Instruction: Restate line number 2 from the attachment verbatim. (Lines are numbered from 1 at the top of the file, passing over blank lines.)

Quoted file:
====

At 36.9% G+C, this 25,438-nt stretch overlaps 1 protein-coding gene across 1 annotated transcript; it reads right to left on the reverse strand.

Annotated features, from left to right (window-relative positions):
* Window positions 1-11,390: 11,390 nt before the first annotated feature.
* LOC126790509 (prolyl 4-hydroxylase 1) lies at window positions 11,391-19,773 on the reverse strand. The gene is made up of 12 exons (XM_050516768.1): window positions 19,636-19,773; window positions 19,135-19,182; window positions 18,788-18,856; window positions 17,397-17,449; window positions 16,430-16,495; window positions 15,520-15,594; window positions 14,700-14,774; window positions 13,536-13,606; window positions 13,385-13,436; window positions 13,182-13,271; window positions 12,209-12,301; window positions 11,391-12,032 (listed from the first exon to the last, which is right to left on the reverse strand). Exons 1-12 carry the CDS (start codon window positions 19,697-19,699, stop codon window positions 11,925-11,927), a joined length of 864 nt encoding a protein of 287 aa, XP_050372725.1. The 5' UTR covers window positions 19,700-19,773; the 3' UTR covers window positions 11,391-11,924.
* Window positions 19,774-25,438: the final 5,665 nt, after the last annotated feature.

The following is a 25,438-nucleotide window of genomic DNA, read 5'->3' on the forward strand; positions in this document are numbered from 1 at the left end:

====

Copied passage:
Annotated features, from left to right (window-relative positions):